UX / Visual Designer
Tools Used /
App Redesign For Libro.fm
It’s been 21 years since Tom Hanks (Joe Fox) and Meg Ryan (Kathleen Kelly) teamed up for the heartfelt rom-com You’ve Got Mail. Local bookstores like Kathleen Kelly’s still struggle to compete with larger corporations and their low competitive prices. Libro.fm is an audiobook company providing a way for local bookstores to remain competitive. Each time a listener buys an audiobook, a portion of the sale goes to their bookstore of choice. For this reason, bookstores love Libro.fm.
What was important to Kathleen Kelly's customers is true for listeners who choose Libro.fm. A sense of community through relationships, curated lists and raging against the machine keeps customers coming back.
The Problem: Bookstore owners and listeners complained the mobile app lacked crucial functionality (browsing, rewards, notifications, onboarding) compared to its desktop experience resulting in low retention. My team and I set out to provide listeners with a useful tool for browsing/listening to their audiobooks and fostering the relationship between listeners and bookstores.
My Role: For this 10-week capstone project, my team of three and I conducted research, user testing and designed concepts for an iOS mobile app. I provided strategy and guidance across the various phases as well as my visual design experience. We delivered the following:
Data from listener and bookstore surveys, bookstore interviews, competitive analysis, user reviews and secret shopping
User testing insights
A list of priorities, recommendations and next-steps
Building a Foundation
To gain perspective, my team sent an assumptions survey to Libro.fm employees. I conducted a complete site audit, a competitive analysis of seven apps and compiled user reviews of common pain points and delightful moments. I used the insights from these methods to form constraints for future research and noted Libro's strengths that could migrate to the future design.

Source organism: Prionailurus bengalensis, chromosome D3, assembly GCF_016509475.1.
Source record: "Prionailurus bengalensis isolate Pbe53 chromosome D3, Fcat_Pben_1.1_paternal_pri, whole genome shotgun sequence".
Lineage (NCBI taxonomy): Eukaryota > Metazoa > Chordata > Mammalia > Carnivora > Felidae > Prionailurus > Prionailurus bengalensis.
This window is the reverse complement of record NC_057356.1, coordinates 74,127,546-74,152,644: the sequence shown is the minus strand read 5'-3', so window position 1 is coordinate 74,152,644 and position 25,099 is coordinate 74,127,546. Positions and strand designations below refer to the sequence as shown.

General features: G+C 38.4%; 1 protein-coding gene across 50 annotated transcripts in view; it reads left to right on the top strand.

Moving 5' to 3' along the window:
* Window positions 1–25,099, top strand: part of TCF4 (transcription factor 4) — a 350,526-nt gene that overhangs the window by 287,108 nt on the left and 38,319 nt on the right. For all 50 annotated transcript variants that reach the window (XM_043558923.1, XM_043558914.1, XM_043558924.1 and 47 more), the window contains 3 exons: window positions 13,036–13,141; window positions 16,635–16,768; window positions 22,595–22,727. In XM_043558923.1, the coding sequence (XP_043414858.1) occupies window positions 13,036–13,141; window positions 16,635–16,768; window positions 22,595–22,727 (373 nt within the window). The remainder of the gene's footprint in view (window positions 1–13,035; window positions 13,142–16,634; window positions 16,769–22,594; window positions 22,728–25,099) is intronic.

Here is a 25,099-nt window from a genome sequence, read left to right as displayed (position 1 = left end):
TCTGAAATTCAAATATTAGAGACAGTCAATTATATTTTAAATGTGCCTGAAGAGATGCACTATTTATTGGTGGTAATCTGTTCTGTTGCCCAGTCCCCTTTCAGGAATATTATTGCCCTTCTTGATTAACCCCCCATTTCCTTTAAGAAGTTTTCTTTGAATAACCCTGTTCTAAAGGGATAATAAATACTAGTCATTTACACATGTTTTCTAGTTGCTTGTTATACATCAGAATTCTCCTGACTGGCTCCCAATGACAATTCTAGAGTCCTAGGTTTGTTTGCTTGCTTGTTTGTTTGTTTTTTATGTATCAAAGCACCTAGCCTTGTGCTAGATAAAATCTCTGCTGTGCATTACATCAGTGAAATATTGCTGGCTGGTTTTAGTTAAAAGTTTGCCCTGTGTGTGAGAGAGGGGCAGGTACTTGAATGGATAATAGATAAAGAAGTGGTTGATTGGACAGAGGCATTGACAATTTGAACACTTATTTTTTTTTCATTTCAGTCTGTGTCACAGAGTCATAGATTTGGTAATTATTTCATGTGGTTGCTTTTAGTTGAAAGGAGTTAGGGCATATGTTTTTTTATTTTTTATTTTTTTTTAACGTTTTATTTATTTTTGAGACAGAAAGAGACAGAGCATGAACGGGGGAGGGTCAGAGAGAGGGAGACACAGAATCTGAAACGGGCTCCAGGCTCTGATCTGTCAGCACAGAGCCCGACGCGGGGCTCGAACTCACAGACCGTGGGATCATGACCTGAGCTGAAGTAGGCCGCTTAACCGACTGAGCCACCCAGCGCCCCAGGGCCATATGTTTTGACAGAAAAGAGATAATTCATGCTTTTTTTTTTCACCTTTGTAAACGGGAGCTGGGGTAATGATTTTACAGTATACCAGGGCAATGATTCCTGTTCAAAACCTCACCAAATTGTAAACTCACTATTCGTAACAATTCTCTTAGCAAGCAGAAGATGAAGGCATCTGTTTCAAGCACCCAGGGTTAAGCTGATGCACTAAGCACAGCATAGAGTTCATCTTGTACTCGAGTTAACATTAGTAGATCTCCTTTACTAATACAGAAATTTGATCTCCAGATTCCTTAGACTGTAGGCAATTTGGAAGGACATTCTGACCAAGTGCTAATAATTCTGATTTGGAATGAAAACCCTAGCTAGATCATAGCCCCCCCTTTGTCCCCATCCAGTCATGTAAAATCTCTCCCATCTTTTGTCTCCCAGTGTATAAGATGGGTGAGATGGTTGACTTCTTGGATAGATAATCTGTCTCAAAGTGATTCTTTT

Original Libro.fm App
You’re Not Who You Say You Are
Following up on Libro's assumptions, a survey on audiobook listeners was conducted. The data provided three insights that shed light on a potential new user group.
The data showed listeners were:
In their 30's
With this I was able to start forming some personas matched to behaviors and motivations.
Oh, There You Are
It's important to me that I understood the bookstore owner's journey to build empathy. My gut was telling me there was missed opportunities with the bookstore employees given some pieced together information.
Through the assumptions survey I learned Libro acquires most audiobook listeners through referrals from bookstore employees.
The data collected collected in the bookstore survey showed employees were utilizing the platform less than 2-3 times a month.
Bookstore interviews revealed that owners’ and their employees’ time was very limited. They were, however, making time for a variety of social platforms, customer and employee communication and event planning. This proposed some questions:
How might we provide solutions to simplify the lives of bookstore owners and booksellers?
How can we separate Libro.fm from the flood of audiobook players?
I needed to provide solutions for bookstores to encourage them to create organic advocates for Libro.fm.
Build, Build, Build…
Test, Test, Test
Creating a matrix allowed me to prioritize features. On boarding and signup, purchasing, bookmarking and account/rewards were a few key functions with high priority based on all the data collected.
I built out user flows and a sitemap to better understand what screens to organize my workflow, visualize the user’s basic journey and create a mental checklist for an MVP.